Team Name followed by record of current week (11), then shown the record of the previous week (10) followed by a plus minus of the difference in their record from that week. For example, a 4-3 record is +1 and a 3-4 record is -1.


New York AL (40-23 from 35-22) |+4| With Alex Rodriguez falling to injury, the Yankees were fortunate to enter interleague play against the lowly Houston Astros after facing the similarly lowly Baltimore Orioles. The result was a 5-1 week and a tie of first place with the Rays after starting the week two games behind. However, three out of their next four series are against excellent National League clubs, so the next two weeks will be a good test for the defending champions. The Yankees’ move to the top of the Index is no surprise; you had to imagine it would happen eventually, but even with this happening no one should believe that it’ll stay this way. Not with three of the five best teams in baseball being in the same division.

Tampa Bay (40-23 from 37-20) |+1| There is a statistical oddity at work here and it goes by the name of one Carlos Felipe Pena. The guy is hitting an unearthly horrid .193 – in fact, since Mario Mendoza finished his career with an average of .215 (not .200 like everyone thinks), the term Mendoza Line should be changed to the Pena Line, since baseball is not very interested in making statistic anomalies accurate (whoops, that was a shot that I didn’t originally intend to make). Besides Carlos Pena has way more power than Mario Mendoza ever dreamed of having and this guy has managed to still hit cleanup on the best team in baseball despite such a poor batting average. For that fact alone this needs to be done.

San Diego (37-26 from 33-23) |+1| It was a so-so weak for the Padres who fell out of first place for the first time this season, but thanks to a three game losing streak from the Dodgers, they’ve managed to stay a game ahead. Adrian Gonzalez is as monstrous as advertised and the pitching is legit in both aspects (rotation and bullpen). If you’ve been keeping up with the weekly rankings, you’ll know that’s we’ve felt this way for a while and that won’t change.

Atlanta (37-27 from 33-24) |+1| It’s been such an up and down season for the Braves. They’ve been No-Hit and been in last place, but they’ve also been the source of excitement in Jason Heyward and, well, now they’re in first place with the second best record in the National League by a game in the loss column. The rotation looks excellent, and if Jair Jurjjens can come back to his form last year, they will be a difficult team to beat late in the season. That’s a big if.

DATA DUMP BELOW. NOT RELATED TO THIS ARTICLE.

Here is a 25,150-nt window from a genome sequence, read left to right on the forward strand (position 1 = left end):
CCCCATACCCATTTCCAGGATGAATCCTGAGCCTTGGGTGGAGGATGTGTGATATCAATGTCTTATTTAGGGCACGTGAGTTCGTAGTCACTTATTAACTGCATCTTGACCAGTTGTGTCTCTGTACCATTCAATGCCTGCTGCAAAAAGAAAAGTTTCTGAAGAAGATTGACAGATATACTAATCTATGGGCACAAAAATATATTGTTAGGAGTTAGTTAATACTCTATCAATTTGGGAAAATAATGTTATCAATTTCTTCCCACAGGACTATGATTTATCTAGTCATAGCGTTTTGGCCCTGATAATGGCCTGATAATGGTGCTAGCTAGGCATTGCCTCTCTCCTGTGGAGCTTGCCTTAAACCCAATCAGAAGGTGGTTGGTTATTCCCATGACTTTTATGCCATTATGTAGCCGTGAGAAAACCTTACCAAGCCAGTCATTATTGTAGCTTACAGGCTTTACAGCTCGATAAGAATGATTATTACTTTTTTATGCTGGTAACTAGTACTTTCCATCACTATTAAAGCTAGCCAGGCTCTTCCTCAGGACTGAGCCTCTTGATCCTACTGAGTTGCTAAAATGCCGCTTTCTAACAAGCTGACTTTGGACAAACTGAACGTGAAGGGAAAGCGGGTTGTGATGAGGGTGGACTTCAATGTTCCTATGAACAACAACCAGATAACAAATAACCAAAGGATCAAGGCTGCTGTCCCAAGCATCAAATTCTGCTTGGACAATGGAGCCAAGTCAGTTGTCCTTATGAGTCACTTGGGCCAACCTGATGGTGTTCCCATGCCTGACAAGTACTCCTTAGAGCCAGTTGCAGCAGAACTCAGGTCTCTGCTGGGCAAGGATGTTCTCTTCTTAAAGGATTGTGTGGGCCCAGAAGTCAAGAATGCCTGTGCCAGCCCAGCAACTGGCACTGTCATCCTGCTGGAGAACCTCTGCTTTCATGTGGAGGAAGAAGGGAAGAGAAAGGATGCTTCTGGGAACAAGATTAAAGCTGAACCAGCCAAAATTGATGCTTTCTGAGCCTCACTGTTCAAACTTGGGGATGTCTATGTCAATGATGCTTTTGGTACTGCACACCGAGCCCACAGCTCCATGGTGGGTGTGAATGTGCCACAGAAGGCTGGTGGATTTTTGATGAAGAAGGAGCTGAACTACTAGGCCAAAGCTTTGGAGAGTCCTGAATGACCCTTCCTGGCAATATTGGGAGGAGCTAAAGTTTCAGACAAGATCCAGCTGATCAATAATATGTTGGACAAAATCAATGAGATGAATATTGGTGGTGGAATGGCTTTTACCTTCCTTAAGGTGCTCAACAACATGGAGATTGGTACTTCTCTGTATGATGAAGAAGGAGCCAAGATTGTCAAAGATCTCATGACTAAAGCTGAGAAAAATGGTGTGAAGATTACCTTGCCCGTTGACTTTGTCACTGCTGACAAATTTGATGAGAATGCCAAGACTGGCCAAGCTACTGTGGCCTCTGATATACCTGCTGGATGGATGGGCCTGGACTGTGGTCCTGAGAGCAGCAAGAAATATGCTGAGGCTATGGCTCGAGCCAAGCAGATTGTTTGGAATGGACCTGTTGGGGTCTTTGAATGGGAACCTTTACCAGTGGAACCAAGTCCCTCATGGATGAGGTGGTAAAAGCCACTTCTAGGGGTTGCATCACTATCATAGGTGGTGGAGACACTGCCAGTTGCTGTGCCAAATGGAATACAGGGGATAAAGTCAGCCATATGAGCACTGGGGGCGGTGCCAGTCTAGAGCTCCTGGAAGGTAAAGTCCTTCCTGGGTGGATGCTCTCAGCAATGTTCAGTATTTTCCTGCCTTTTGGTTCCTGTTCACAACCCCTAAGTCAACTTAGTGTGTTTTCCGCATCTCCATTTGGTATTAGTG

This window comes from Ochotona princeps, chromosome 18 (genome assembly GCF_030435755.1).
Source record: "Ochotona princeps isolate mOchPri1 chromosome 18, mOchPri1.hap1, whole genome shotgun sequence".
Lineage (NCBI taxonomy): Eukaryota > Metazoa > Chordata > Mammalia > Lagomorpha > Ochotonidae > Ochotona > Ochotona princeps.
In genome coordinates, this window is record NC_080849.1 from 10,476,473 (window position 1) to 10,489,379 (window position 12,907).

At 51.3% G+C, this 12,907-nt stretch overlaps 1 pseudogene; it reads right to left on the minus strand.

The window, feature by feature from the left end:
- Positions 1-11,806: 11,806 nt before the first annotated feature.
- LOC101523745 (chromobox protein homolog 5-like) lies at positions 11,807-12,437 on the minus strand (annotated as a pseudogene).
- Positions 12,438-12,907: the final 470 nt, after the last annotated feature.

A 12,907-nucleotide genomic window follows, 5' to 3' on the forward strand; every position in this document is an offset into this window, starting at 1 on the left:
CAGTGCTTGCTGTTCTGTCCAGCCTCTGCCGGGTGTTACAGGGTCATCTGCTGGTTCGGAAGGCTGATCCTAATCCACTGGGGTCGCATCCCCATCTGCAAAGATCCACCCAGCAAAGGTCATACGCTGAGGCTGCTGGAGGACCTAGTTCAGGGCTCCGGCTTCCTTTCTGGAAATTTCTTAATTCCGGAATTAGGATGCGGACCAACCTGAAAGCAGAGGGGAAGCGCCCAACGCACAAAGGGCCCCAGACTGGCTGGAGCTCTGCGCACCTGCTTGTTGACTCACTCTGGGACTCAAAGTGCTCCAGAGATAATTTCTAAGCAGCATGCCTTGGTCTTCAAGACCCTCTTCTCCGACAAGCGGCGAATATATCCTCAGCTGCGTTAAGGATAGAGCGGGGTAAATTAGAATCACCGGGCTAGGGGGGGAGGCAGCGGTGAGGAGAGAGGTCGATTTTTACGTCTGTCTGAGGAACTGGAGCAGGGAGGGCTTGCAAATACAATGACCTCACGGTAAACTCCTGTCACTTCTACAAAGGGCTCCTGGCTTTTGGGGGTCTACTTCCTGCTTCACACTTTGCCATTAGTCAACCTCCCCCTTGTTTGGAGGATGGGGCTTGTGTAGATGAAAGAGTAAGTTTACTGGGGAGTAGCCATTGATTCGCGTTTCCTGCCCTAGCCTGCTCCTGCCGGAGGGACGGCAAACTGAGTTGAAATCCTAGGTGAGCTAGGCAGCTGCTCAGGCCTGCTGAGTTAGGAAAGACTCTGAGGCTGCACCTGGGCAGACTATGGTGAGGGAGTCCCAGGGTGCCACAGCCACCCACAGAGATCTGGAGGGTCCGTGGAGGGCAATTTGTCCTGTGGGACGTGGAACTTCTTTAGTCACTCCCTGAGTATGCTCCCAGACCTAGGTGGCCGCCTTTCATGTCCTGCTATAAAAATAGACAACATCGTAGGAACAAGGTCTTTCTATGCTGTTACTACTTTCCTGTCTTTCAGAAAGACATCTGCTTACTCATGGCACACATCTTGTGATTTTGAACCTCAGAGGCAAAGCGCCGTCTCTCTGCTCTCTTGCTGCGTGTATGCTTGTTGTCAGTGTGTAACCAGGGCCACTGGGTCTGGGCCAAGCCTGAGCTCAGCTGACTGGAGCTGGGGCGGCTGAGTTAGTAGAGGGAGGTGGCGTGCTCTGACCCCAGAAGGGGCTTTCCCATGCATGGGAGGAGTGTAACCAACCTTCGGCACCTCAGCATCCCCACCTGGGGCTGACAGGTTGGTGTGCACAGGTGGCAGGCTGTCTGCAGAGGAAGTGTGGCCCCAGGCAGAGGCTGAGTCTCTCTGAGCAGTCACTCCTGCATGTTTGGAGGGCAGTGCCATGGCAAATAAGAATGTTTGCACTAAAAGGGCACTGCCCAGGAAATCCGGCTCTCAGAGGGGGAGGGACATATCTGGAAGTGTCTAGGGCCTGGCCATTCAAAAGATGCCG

Boston (37-28 from 33-25) |+1| There you are. We were wondering where you were, old friend. Such a long standing relationship we’ve had for so many years it felt weird that there was another in front of you. But, now that’s all in the past, you’re here in everyone’s rearview mirror and probably will be to stay.   Are the playoffs a realistic goal? Of course, just depends which of the three falls apart first. That’s all.

Los Angeles NL (36-27 from 33-24) |+0| The Dodgers sniffed first place this weekend for a split second, but getting swept by the rival Los Angeles team is no way to act when you’re in first place, which is the reason they are now in second. On a positive note, it appears that all three of their All-Star outfielders are healthy now, which is a first this season. Can the McCourt’s whittle a trade this summer? Their non-action could mean a postseason not in Chavez Ravine.

Minnesota (36-27 from 33-24) |+0| The Twins welcomed Atlanta into their home, and nearly got swept out of their own door, which is never good for anyone, but extremely odd for a team that was 20-10 at home before this weekend. Oh well, sometimes you just have those nights. On another note, Justin Morneau seems to be having the year Joe Mauer had last year. That’s always a good problem to have.